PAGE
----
Laugier’s fellow extreme Frenchmen, Xavier Gens, terrorized us with his Texas Chainsaw Massacre pastiche Frontier(s) in 2007 and explored postapocalyptic horror in The Divide (2011). Now he tries his hand at a Jules Verne-style creature feature. In the early 20th century, a weather observer (David Oakes) arrives for a year-long assignment at an isolated island near the Antarctic Circle where he meets the misanthropic lighthouse keeper (Ray Stevenson). A race of pale-skinned fish people dwells in the seas and raids the island at night in several bravura action set pieces, their motive unknown. The real threat here may be Stevenson, who keeps one of the creatures as a pet/sex slave. Gens plays the story like a fable, but ultimately I had a hard time warming up to Cold Skin. Where the movie succeeds is in the creature FX and photography departments.

***


Let the Corpses Tan:
French directors Hélène Cattet and Bruno Forzani won over the horror arthouse crowd with their giallo tributes Amer and The Strange Color of Your Body’s Tears. Their latest flashy exercise tackles the much-loved Italian Spaghetti Western genre, but relocates the story to modern day and a Mediterranean hilltop villa. A gold-robbing gang holes up in the scenic, sun-drenched location, with a woman artist and her friends get caught in the crossfire when two cops arrive. The filmmakers do a fine job of paying homage to Sergio Leone and Ennio Morricone here, but we’re talking style over substance. None of the characters really pops, and the whole thing grows a little tiresome. Fans of Cattet and Forzani and arty shootouts will still dig it.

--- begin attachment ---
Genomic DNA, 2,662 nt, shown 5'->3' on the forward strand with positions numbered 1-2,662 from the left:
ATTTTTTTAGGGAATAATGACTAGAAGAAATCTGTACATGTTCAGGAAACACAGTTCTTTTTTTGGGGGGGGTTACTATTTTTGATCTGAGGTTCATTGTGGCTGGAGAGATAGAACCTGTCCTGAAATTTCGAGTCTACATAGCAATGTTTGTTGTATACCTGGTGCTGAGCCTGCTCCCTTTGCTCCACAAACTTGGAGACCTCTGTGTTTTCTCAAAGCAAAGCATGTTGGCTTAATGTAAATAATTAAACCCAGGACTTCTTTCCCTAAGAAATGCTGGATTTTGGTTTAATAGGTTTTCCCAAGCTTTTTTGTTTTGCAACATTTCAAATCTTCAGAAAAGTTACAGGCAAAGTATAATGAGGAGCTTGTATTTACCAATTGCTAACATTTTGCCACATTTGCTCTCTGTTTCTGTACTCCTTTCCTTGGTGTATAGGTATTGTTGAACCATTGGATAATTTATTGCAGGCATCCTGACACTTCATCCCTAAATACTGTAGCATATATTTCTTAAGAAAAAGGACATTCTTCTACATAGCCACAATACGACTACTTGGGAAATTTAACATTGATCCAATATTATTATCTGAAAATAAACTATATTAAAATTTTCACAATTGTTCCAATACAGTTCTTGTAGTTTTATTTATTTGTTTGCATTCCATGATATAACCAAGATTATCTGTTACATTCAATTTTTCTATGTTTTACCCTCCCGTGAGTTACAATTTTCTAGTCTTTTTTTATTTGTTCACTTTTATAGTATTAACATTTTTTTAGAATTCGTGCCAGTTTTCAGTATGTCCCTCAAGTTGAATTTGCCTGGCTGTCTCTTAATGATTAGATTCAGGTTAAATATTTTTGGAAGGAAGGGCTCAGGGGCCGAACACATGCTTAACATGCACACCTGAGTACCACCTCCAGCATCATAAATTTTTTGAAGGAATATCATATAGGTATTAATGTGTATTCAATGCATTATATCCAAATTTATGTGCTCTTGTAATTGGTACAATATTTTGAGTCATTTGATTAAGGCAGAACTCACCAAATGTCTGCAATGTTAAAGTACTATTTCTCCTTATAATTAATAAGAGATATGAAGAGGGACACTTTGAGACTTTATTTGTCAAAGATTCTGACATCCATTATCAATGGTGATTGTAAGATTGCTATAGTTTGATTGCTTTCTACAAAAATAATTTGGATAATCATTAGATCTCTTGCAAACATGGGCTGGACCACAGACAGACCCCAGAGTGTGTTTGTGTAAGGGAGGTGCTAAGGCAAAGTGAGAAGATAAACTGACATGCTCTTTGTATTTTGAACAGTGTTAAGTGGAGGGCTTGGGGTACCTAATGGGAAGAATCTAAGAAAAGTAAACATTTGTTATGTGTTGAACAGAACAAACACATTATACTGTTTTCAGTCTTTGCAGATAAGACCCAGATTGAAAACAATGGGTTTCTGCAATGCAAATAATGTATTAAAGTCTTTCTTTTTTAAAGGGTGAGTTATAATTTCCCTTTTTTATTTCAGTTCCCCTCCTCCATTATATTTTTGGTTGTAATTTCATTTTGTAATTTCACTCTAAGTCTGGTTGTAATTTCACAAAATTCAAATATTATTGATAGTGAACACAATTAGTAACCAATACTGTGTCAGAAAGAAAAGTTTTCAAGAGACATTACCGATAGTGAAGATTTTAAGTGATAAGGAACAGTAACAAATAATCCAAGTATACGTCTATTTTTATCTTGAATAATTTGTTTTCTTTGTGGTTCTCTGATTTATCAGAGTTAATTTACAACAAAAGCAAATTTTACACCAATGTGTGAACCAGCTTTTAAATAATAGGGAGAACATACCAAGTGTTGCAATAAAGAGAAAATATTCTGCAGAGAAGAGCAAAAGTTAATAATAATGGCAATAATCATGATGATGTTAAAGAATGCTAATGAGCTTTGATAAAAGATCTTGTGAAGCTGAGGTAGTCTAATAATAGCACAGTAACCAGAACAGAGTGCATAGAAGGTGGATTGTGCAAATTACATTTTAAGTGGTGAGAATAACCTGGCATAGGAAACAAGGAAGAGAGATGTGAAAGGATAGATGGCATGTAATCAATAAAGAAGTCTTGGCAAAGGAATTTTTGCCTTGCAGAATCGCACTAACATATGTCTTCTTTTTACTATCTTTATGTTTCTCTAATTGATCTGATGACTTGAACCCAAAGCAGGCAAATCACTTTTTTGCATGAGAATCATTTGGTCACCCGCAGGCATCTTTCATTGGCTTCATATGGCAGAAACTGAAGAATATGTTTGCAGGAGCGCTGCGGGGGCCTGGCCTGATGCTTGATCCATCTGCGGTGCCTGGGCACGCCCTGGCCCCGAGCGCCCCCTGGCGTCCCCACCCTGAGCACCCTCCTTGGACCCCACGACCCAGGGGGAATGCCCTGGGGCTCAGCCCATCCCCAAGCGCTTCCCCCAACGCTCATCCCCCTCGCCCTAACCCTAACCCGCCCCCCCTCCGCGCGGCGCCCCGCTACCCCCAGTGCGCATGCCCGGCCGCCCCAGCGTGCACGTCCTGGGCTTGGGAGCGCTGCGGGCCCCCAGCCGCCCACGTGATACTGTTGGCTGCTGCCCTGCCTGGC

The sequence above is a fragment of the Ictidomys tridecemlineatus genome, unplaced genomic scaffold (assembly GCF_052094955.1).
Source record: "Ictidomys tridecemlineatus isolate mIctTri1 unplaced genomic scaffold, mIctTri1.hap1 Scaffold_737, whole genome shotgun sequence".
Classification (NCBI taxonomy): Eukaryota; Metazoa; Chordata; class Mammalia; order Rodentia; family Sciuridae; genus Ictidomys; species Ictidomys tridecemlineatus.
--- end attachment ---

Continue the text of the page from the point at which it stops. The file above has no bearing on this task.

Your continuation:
** 1/2


Downrange:
After the weekly US shooting sprees of Vegas and Texas, this was the last movie I wanted to embrace. A group of friends find themselves stranded in the middle of nowhere after a sniper cripples their car. Said sniper then begins blasting away at the college kids in graphic fashion, brains splattering the asphalt in gruesome close-up. Director Ryûhei Kitamura (The Midnight Meat Train, Versus) does some flashy camera things, but the movie is so damn mean-spirited that it just left a bad taste in my mouth. The lowdown on Downrange: the story’s not very plausible nor the characters very likable.

* 1/2


Ghost Stories:
Just when I gave up on AFM 2017, the last movie screening I attended turned out to be not only the best genre film of the market but one of the best of the year period (IFC releases Ghost Stories next April). Supernatural debunker Professor Goodman (Andy Nyman, who co-wrote and co-directed with Jeremy Dyson) examines three extreme hauntings which just might make a believer out of him. Adapting their successful London play, Nyman and Dyson riff on past British horror anthologies Dead of Night and the ’70s Amicus flicks, but with a modern sensibility. Ghost Stories achieves its scares with class and distinction, as well as terrific makeup FX and a memorable supporting turn by The Hobbit’s Martin Freeman.

This one will send you out singing too; the “Monster Mash” plays over the end credits!

*** 1/2


So even though this year’s AFM was a bust, you will likely spot me canvassing those comfy Santa Monica theaters (kudos for solid projection, luxurious seating and friendly staff at the Arclight, AMC, Broadway and Laemmle) again next fall. On the market and festival beat, hope springs eternal!

For more information on the AFM, go to www.americanfilmmarket.com.